You’re much more clever than I. If you were walking with us, it wouldn’t have been necessary for me to poke inside, (see it’s your fault) my curiosity might’ve ceased hearing someone else’s wise warning, “Jehr, don’t go in there.” Little did I know our innocent daughter was inches right behind me. Pulling this enchanting curtain aside, the first thing I saw was how pitch-black it looked in there, except one ugly, raw compact fluorescent lamp drooping above a dilapidated makeshift bar. In the span of nothing flat, my glance retreated to its entrance. Slouched on two dingy plastic chairs were a pair of bored stiff, chubby strumpets outfitted in spandex tube tops — rhinestone booty shorts (both garments sizes too small) — candy colored eyeshadow — chipped polish, alongside unkempt feet wearing dollar store flip flops. It all came together much too late; I turned away only to bump against my daughter, who unbeknownst pour moi was underfoot. How should you respond to a twelve-year-old girl who knew precisely what she saw? I realized this at that humiliating moment watching her grinning mischievously, yet nervously asking, “Poppi, what was that place?”
Glossy travel magazines want tourists to believe Tulum is an idyllic yoga retreat — yeah, maybe fifteen or twenty years ago. Gerard Saint D’Angelo refuses to duplicate “boom shakalaka” as we previously nicked that lyrical reference days ago making a point about our fast exit from Playa del Carmen.
Founded in 1540, Valladolid is a colonial Yucatán small town situated between Tulum and Mérida. Valladolid is on the down-low; local gossip brags Sylvester Stallone, referred here as “Rocco” visited last weekend, along with Tobey Maguire three weeks ago, locals simply call him “Spider-Man,” both movie stars visited Cenote Zaci. Mexico just can’t seem to get data straight, their cenote count fluctuates vastly, some report six thousand, other websites say thirty thousand. Cenote Zaci is minutes away by foot from our magnífico Hotel Casa San Roque; a hidden six-room gem that would surprise most anyone who didn’t know what was beyond its unassuming facade. Manuel, the soft-spoken proprietor told us this hotel, prior to renovations and construction, was his grandmother’s home.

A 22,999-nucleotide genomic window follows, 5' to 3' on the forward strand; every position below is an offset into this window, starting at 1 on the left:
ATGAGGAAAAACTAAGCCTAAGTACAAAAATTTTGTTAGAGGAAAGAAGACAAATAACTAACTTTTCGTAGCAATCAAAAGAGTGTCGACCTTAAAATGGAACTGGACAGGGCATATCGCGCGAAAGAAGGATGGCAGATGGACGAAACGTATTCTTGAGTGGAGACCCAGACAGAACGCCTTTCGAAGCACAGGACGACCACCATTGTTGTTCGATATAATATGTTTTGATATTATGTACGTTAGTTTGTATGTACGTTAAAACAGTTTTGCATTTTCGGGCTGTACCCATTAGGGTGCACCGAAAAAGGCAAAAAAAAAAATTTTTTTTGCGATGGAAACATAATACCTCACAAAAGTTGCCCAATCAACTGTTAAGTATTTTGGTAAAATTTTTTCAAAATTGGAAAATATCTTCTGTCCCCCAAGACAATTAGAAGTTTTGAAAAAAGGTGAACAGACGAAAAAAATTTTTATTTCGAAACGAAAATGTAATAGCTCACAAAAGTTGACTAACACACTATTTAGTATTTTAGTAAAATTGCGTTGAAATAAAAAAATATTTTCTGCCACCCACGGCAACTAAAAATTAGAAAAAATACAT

Now I finally understand why people get hung up on captivating towns like San Miguel De Allende or so many other treasured spots throughout Mexico, particularly Americans who desire plush retirements on fixed incomes.
High cheekbones are prominent here; skin complexion is radiant, burnished a healthy reddish-brown. Many older women wear traditional, brilliant floral hand embroidered white dresses, over white cotton lace slips, exposing enough lacing to hint this style is additional ornamentation; sashes compliment slender bodies, fuller figures use plum colored wraps diagonally swathing their chest and back. Like everywhere else around the world, most men are neither here, nor there. Valladolid’s senior gentlemen may sport straw cowboy sombreros, middle-aged men advertise Slipknot to Bardahl on baseball caps, but a larger quantity than I haven’t seen since forever slick hair using pomade; pompadours never became unfashionable here.